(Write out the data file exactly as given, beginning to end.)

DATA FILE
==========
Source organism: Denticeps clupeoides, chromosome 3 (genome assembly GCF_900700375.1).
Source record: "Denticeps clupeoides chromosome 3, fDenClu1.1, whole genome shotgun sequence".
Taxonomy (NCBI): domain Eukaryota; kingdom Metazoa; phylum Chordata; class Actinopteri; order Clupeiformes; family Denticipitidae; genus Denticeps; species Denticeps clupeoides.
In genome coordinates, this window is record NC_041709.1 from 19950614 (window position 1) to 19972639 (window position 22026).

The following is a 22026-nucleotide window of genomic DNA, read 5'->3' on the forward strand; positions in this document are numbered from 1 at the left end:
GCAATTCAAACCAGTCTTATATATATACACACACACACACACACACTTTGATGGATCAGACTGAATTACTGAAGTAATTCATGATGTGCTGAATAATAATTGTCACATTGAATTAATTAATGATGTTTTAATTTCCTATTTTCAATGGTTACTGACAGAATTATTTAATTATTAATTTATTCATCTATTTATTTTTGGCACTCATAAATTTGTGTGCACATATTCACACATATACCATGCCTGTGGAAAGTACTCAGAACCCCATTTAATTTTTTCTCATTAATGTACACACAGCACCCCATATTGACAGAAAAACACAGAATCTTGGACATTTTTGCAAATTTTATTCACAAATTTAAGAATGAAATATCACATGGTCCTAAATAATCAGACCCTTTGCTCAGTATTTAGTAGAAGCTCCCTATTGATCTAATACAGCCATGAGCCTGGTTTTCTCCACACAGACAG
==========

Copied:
Source organism: Denticeps clupeoides, chromosome 3 (genome assembly GCF_900700375.1).
Source record: "Denticeps clupeoides chromosome 3, fDenClu1.1, whole genome shotgun sequence".
Taxonomy (NCBI): domain Eukaryota; kingdom Metazoa; phylum Chordata; class Actinopteri; order Clupeiformes; family Denticipitidae; genus Denticeps; species Denticeps clupeoides.
In genome coordinates, this window is record NC_041709.1 from 19950614 (window position 1) to 19972639 (window position 22026).

The following is a 22026-nucleotide window of genomic DNA, read 5'->3' on the forward strand; positions in this document are numbered from 1 at the left end:
GCAATTCAAACCAGTCTTATATATATACACACACACACACACACACTTTGATGGATCAGACTGAATTACTGAAGTAATTCATGATGTGCTGAATAATAATTGTCACATTGAATTAATTAATGATGTTTTAATTTCCTATTTTCAATGGTTACTGACAGAATTATTTAATTATTAATTTATTCATCTATTTATTTTTGGCACTCATAAATTTGTGTGCACATATTCACACATATACCATGCCTGTGGAAAGTACTCAGAACCCCATTTAATTTTTTCTCATTAATGTACACACAGCACCCCATATTGACAGAAAAACACAGAATCTTGGACATTTTTGCAAATTTTATTCACAAATTTAAGAATGAAATATCACATGGTCCTAAATAATCAGACCCTTTGCTCAGTATTTAGTAGAAGCTCCCTATTGATCTAATACAGCCATGAGCCTGGTTTTCTCCACACAGACAG